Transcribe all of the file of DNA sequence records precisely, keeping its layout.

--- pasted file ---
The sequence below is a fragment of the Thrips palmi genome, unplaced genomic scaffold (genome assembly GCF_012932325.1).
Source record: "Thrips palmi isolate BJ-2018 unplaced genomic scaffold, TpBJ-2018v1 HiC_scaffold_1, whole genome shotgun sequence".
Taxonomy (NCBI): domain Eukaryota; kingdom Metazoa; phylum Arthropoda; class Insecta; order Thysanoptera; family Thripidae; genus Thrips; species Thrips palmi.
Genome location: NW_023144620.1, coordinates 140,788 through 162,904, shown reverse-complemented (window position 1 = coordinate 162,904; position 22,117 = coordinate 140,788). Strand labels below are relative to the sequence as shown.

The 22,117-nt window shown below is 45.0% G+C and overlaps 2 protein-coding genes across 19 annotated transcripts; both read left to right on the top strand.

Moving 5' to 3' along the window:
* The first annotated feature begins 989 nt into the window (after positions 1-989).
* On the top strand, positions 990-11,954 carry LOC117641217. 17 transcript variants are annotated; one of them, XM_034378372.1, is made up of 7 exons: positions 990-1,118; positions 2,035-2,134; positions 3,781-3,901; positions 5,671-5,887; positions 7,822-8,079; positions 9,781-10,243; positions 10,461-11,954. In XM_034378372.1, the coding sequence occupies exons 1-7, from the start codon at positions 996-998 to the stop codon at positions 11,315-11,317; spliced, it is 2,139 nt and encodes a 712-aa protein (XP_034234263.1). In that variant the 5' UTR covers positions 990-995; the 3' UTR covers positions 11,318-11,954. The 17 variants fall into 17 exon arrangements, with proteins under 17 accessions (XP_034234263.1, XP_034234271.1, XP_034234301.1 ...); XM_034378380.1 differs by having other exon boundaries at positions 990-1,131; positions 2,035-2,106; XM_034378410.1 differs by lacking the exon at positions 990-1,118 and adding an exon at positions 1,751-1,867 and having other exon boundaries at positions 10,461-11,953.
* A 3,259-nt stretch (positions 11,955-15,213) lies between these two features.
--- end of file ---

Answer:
The sequence below is a fragment of the Thrips palmi genome, unplaced genomic scaffold (genome assembly GCF_012932325.1).
Source record: "Thrips palmi isolate BJ-2018 unplaced genomic scaffold, TpBJ-2018v1 HiC_scaffold_1, whole genome shotgun sequence".
Taxonomy (NCBI): domain Eukaryota; kingdom Metazoa; phylum Arthropoda; class Insecta; order Thysanoptera; family Thripidae; genus Thrips; species Thrips palmi.
Genome location: NW_023144620.1, coordinates 140,788 through 162,904, shown reverse-complemented (window position 1 = coordinate 162,904; position 22,117 = coordinate 140,788). Strand labels below are relative to the sequence as shown.

The 22,117-nt window shown below is 45.0% G+C and overlaps 2 protein-coding genes across 19 annotated transcripts; both read left to right on the top strand.

Moving 5' to 3' along the window:
* The first annotated feature begins 989 nt into the window (after positions 1-989).
* On the top strand, positions 990-11,954 carry LOC117641217. 17 transcript variants are annotated; one of them, XM_034378372.1, is made up of 7 exons: positions 990-1,118; positions 2,035-2,134; positions 3,781-3,901; positions 5,671-5,887; positions 7,822-8,079; positions 9,781-10,243; positions 10,461-11,954. In XM_034378372.1, the coding sequence occupies exons 1-7, from the start codon at positions 996-998 to the stop codon at positions 11,315-11,317; spliced, it is 2,139 nt and encodes a 712-aa protein (XP_034234263.1). In that variant the 5' UTR covers positions 990-995; the 3' UTR covers positions 11,318-11,954. The 17 variants fall into 17 exon arrangements, with proteins under 17 accessions (XP_034234263.1, XP_034234271.1, XP_034234301.1 ...); XM_034378380.1 differs by having other exon boundaries at positions 990-1,131; positions 2,035-2,106; XM_034378410.1 differs by lacking the exon at positions 990-1,118 and adding an exon at positions 1,751-1,867 and having other exon boundaries at positions 10,461-11,953.
* A 3,259-nt stretch (positions 11,955-15,213) lies between these two features.